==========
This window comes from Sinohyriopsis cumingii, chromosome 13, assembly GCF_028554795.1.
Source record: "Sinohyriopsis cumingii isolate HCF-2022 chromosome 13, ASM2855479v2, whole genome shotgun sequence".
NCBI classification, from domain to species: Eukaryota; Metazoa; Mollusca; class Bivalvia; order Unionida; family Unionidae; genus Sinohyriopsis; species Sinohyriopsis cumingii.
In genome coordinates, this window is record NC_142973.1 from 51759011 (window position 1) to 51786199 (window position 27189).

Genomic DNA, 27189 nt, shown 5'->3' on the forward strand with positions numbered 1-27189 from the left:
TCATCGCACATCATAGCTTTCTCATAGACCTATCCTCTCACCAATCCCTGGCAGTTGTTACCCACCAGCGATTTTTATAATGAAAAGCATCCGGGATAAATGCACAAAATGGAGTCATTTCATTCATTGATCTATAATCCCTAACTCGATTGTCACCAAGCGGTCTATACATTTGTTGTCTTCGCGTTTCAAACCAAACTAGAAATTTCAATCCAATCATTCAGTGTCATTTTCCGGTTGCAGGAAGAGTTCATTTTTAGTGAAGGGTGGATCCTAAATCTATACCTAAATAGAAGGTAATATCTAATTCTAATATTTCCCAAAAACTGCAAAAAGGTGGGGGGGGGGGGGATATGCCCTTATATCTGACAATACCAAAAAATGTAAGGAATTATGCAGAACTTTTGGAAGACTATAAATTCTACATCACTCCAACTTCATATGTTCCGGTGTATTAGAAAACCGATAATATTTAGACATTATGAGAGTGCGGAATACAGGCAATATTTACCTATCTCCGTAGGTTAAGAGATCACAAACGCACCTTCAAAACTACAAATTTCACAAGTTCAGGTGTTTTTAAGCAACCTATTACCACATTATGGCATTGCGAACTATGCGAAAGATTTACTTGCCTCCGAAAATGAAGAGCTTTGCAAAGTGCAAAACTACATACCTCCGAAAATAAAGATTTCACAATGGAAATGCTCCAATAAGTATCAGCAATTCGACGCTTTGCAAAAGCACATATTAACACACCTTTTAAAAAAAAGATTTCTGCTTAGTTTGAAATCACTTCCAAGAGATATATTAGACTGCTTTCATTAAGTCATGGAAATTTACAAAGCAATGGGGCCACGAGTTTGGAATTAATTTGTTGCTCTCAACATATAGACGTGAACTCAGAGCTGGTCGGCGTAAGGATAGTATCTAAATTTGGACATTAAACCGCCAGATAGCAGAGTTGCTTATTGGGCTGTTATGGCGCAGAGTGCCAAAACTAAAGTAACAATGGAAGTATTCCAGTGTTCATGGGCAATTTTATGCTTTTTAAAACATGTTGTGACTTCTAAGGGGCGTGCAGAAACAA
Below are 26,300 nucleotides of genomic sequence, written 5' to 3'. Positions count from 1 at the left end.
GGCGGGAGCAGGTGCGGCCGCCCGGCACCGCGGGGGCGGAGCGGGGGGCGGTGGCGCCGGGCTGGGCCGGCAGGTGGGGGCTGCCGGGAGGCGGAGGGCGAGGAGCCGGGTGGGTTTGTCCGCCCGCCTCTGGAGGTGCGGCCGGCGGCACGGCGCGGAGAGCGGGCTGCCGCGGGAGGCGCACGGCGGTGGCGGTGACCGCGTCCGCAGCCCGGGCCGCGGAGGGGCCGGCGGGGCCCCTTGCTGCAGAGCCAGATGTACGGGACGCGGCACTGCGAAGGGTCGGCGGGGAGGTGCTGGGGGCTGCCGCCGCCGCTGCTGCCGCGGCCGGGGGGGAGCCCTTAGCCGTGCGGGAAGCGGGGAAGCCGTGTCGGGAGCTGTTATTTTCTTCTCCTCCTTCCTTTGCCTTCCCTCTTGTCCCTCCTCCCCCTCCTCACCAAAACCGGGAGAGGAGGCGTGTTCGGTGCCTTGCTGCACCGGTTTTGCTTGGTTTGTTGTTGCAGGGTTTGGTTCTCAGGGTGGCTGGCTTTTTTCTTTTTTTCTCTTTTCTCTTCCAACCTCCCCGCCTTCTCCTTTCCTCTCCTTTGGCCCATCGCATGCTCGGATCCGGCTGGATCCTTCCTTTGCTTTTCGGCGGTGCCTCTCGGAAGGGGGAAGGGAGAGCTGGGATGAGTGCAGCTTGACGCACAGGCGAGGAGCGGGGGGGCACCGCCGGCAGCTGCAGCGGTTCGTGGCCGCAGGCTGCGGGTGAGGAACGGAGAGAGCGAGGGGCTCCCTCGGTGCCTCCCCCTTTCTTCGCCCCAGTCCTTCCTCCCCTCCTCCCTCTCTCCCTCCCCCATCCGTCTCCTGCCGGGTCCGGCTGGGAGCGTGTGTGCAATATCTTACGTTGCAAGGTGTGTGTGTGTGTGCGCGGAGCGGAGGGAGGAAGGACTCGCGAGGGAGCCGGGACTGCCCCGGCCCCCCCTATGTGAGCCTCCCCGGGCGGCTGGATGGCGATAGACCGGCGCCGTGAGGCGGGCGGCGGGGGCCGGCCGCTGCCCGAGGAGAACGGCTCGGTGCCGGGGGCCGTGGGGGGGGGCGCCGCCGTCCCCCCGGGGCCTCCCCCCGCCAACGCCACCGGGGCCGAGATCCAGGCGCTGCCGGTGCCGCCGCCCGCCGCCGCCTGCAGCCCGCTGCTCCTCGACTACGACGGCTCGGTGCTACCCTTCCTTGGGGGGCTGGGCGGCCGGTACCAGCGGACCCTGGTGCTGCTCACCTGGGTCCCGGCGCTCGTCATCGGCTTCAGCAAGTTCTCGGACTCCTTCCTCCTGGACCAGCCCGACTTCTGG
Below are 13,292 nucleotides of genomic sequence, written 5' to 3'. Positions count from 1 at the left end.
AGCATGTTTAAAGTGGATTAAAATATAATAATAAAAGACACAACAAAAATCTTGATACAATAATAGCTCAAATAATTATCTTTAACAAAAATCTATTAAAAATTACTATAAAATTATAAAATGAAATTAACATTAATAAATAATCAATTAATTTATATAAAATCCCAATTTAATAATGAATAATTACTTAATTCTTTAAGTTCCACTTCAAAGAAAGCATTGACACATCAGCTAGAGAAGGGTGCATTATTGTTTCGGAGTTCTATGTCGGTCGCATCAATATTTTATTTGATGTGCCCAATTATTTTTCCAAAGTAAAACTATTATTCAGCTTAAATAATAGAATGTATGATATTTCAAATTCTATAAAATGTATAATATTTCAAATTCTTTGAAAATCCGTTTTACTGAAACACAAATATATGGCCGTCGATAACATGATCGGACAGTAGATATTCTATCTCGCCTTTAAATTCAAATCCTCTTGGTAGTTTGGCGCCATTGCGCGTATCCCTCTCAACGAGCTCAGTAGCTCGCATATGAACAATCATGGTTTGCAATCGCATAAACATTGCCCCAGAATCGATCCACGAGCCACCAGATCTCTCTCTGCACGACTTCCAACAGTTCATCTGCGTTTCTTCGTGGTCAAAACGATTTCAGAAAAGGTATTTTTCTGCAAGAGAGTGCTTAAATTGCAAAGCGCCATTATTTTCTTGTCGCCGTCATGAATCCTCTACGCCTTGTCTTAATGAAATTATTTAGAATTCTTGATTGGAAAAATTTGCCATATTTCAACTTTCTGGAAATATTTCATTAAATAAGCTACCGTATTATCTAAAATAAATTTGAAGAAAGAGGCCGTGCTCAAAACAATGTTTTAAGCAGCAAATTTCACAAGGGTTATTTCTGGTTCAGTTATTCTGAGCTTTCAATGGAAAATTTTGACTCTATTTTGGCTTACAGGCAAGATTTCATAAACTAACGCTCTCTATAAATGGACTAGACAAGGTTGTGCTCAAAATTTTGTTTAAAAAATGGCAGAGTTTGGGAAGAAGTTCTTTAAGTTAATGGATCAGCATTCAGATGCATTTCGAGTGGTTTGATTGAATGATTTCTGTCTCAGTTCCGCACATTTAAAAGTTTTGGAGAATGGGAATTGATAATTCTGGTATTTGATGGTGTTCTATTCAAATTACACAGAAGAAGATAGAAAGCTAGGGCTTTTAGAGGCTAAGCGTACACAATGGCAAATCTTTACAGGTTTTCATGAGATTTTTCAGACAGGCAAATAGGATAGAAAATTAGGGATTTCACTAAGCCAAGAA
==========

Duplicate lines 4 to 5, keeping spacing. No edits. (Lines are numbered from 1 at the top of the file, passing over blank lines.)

In genome coordinates, this window is record NC_142973.1 from 51759011 (window position 1) to 51786199 (window position 27189).

Genomic DNA, 27189 nt, shown 5'->3' on the forward strand with positions numbered 1-27189 from the left: